How has `lockdown` been for you and where is God in this?

So, we enter the fourth week of lockdown, and of working from home, something I find very difficult. The main problem I find is keeping focused and not being distracted by all the little mundane things of home.

I am locked down at home in River, just outside Dover. My partner is locked down in his home, 70 miles away! Why, you may ask, did we not decide to be locked down in the same place? That would have meant one of us leaving our house unoccupied for weeks on end during a national emergency, it just didn’t seem like a sensible thing to do. Also my partner grows much of our food on his allotment and we have chickens at his house that couldn’t be left. My home is close to where I work in Canterbury. ‘Ah’, I hear you cry; ‘you’re working from home, couldn’t you do that just as well from His house?’ Well, yes, of course I could, but for the aforementioned issue of not wanting to leave my house unoccupied for a prolonged period.

But, there is something else….

I am a nurse. I work full time as a nurse lecturer in a university, hence working from home. But, I am still a nurse, and a specialist in haemodialysis. As a nurse, I couldn’t sit by during a national emergency when I knew the service was struggling with many regular staff off sick or self-isolating, and that on top of pre-existing vacancies. I volunteered to help out in the Trust for whom I used to work, and that keeps me close to my home.

So, how does it feel? How do I feel? How does my partner feel?

I won’t lie, I’m a nurse, I get satisfaction from knowing that I am able to help, that I can put skills I learned over many years to use at a time of crisis. I like being back in the clinical environment, though not enough to consider returning full time and giving up on my academic career. To be honest, as a nurse, I don’t think I could have lived with myself if I hadn’t volunteered.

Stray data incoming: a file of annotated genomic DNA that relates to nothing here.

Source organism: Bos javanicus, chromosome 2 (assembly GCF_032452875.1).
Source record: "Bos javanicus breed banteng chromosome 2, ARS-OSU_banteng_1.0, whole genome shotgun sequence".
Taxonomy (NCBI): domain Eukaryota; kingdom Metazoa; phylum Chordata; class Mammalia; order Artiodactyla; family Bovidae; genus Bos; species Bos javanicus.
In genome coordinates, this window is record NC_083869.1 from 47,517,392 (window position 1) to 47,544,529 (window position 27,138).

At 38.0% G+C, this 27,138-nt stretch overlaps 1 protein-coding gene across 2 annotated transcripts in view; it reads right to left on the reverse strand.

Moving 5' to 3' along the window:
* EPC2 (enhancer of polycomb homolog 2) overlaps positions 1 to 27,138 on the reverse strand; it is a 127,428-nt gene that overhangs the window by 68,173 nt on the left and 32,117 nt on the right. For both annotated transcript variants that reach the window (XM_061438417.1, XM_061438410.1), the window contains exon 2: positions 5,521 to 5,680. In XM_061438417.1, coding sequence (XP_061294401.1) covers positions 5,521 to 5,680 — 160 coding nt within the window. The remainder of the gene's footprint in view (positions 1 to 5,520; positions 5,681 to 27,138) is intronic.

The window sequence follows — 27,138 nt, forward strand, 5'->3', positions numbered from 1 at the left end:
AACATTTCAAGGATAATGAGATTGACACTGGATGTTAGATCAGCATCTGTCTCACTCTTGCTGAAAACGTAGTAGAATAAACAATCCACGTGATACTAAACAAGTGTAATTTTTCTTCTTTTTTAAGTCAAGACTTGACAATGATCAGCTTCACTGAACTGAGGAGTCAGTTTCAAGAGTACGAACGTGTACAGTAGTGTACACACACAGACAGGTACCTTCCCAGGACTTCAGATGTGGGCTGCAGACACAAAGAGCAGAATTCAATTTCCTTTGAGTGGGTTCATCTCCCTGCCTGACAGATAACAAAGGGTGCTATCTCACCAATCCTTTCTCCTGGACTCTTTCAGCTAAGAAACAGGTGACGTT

But, and it’s a big but, I am scared. I know that every time I go into work in the hospital I am increasing my chance of being exposed to COVID-19 and succumbing to the infection, possibly fatally. I tell myself I have a strong immune system, I’ve never had flu (as far as I know) and when it comes to colds and the like I’m rarely affected for more then 48 hours and then usually very mildly. But, of course, my immune system has been exposed to common cold and flu viruses for many years, this disease is new, my erstwhile fortress like immune system may have absolutely no defence against it at all. I’m scared too when I see the total lack of preparedness and kit for this pandemic in our beleaguered NHS. I see first hand the shortages of PPE, and the compromises being taken that put all us healthcare professionals at risk, and I find it frightening, perhaps to a degree I have never been frightened before, even when I mountain walking and fearing a thousand foot drop. And, like everyone else at the moment I am hating the effect the lockdown is having on my life, my work and my relationship. It is horrible, there is no other word.